34. ^ "Simone de Beauvoir's Love Letters to Nelson Algren". Chicago Tribune.
  35. ^ Le Bon-de Beauvoir, Sylvie (1997). "Preface: A Transatlantic Love Affair". The New York Times. Retrieved 28 December 2017.
  36. ^ Menand, Louis (26 September 2005). "Stand By Your Man". The New Yorker: Condé Nast. Retrieved 28 December 2017.
  37. ^ Rodgers, Nigel; Thompson, Mel (2004). Philosophers Behaving Badly. London: Peter Owen Publishers. p. ~186. ISBN 072061368X.
  38. ^ Mémoires d'une jeune fille dérangée (1994, LGF – Livre de Poche; ISBN 978-2-253-13593-7/2006, Balland; ISBN 978-2-7158-0994-9)
  39. ^ Riding, Alan (14 April 1996). "The Odd Couple". New York Times. Retrieved 9 November 2021. Beauvoir duly seduced her and, the following year, introduced her to Sartre, then 33, who also took her to bed. By 1939, now studying under Sartre at the Sorbonne, Bianca was convinced that she was the key figure in an idealized love triangle.
  40. ^ Tête-à-tête: Simone de Beauvoir and Jean-Paul Sartre, Hazel Rowley, HarperCollins, 2005, pp. 130–35, ISBN 0-06-052059-0;ISBN 978-0-06-052059-5
  41. ^ Intellectuals: From Marx and Tolstoy to Sartre and Chomsky, Paul Johnson, Harper Perennial, 1988, pp. 238–38, ISBN 978-0-06-125317-1
  42. ^ "Sexual Morality and the Law", Chapter 16 of Politics, Philosophy, Culture: Interviews and Other Writings 1977-1984. Edited by Lawrence D. Krizman. New York/London: 1990, Routledge, ISBN 0-415-90149-9, p. 275.
  43. ^ Henley, Jon (23 February 2001). "Calls for legal child sex rebound on luminaries of May 68". The Guardian. Retrieved 28 December 2017.
  44. ^ "Beauvoir, Simone de | Internet Encyclopedia of Philosophy". Retrieved 3 January 2018.
  45. ^ a b c Simone de Beauvoir
  46. ^ Beauvoir, The Second Sex, 267
  47. ^ Mikkola, Mari (3 January 2018). Zalta, Edward N. (ed.). The Stanford Encyclopedia of Philosophy. Metaphysics Research Lab, Stanford University – via Stanford Encyclopedia of Philosophy.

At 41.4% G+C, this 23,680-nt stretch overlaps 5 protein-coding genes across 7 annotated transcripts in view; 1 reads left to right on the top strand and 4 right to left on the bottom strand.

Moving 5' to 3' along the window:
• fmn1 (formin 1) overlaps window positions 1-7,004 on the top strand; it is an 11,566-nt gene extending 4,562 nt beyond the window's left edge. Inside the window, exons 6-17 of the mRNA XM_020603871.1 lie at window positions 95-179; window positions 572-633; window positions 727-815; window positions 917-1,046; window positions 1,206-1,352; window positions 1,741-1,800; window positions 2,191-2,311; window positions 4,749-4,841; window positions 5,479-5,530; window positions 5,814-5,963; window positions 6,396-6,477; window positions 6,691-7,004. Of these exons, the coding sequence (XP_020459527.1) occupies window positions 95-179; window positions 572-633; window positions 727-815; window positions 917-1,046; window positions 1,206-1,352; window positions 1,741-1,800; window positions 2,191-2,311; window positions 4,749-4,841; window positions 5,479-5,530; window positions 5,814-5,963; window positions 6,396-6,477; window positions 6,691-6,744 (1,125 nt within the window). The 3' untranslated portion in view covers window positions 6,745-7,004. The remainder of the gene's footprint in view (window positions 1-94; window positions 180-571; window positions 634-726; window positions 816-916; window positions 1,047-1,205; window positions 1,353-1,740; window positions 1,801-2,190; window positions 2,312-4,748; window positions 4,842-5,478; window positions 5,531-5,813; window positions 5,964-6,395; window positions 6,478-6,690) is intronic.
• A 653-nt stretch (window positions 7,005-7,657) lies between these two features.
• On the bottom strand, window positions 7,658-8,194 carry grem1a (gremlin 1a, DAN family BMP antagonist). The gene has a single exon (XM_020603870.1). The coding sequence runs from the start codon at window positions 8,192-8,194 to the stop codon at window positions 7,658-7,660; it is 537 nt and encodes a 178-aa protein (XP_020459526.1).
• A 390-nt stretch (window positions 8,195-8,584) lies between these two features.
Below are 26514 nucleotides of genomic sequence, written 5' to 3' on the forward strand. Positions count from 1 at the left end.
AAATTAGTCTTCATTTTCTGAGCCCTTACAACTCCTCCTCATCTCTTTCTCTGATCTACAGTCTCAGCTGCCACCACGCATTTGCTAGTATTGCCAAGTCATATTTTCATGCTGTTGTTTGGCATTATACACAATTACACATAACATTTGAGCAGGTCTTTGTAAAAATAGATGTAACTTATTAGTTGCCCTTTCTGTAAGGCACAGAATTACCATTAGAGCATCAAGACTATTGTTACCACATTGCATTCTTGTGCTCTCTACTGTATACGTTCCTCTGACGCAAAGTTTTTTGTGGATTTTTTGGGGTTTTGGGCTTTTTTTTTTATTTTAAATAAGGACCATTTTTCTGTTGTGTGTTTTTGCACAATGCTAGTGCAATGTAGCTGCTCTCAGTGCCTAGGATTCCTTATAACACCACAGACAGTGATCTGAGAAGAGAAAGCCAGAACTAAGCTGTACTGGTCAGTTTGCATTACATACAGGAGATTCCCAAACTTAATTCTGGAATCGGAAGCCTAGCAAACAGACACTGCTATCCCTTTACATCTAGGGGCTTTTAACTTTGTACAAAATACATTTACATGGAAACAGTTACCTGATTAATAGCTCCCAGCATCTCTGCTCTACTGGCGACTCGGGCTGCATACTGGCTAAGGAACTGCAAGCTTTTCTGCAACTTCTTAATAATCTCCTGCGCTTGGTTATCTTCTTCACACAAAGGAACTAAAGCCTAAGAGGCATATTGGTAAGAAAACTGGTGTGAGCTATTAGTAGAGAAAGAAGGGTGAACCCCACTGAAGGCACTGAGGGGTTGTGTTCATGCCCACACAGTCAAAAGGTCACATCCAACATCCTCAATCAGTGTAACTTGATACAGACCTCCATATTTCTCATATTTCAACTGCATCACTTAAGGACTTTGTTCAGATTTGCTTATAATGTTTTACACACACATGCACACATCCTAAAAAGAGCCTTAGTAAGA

48. ^ Bergoffen, Debra (2015). Zalta, Edward N. (ed.). The Stanford Encyclopedia of Philosophy (Fall 2015 ed.). Metaphysics Research Lab, Stanford University.
  49. ^ Beauvoir, Simone de. "Simone de Beauvoir The Second Sex, Woman as Other 1949".
  50. ^ Beauvoir, Simone. The Second Sex.
  51. ^ 1908-1986., Beauvoir, Simone de (2 March 2015). The second sex. ISBN 978-0-09-959573-1. OCLC 907794335.CS1 maint: numeric names: authors list (link)
  52. ^ Appignanesi 2005, p. 82
  53. ^ Appignanesi 2005, p. 89
  54. ^ a b Moi, Toril "While We Wait: The English Translation of 'The Second Sex'" in Signs 27(4) (Summer, 2002), pp. 1005–35.
  55. ^ "Review: The Second Sex, by Simone de Beauvoir" – via The Globe and Mail.
  56. ^ Beauvoir, Simone de. "Woman: Myth and Reality".
    ** in Jacobus, Lee A. (ed.). A World of Ideas. Bedford/St. Martins, Boston 2006. 780–95.
    ** in Prince, Althea, and Susan Silva Wayne. Feminisms and Womanisms: A Women's Studies Reader. Women's Press, Toronto 2004 p. 59–65.
  57. ^ Fallaize, Elizabeth (1998). Simone de Beauvoir: A critical reader (Digital print ed.). London: Routledge. p. 6. ISBN 978-0415147033.
  58. ^ "Revisiting Simone de Beauvoir's The Second Sex as a Work in Progress". Retrieved 26 July 2018.
  59. ^ Constant, Paule (10 July 2003). "Simone de Beauvoir, l'engagée". L'Express (in French). Retrieved 10 November 2021.
  60. ^ a b Rogin, Michael (17 September 1998). "More than ever, and for ever". London Review of Books. Retrieved 10 November 2021.